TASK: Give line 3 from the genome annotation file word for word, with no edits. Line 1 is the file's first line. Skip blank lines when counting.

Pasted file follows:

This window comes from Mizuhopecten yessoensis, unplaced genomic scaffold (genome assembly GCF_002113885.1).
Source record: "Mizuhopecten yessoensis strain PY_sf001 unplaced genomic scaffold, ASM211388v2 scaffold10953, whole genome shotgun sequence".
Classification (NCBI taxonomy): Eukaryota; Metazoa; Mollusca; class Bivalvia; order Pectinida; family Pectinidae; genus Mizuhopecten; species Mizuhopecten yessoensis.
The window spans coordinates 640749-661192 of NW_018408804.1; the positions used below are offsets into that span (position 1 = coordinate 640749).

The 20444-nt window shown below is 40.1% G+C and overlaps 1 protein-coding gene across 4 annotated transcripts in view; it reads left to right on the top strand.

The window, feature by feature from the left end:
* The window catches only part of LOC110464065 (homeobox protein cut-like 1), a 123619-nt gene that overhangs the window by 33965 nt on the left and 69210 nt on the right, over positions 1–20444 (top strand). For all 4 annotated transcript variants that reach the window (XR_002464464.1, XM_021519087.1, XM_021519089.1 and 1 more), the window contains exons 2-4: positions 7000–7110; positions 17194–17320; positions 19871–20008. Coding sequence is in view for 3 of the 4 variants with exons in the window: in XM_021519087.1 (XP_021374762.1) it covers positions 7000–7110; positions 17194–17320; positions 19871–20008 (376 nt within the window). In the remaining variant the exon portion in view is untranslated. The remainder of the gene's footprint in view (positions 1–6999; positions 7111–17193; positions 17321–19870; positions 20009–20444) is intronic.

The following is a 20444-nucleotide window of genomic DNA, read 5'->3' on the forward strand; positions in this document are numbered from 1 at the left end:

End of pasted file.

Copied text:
Classification (NCBI taxonomy): Eukaryota; Metazoa; Mollusca; class Bivalvia; order Pectinida; family Pectinidae; genus Mizuhopecten; species Mizuhopecten yessoensis.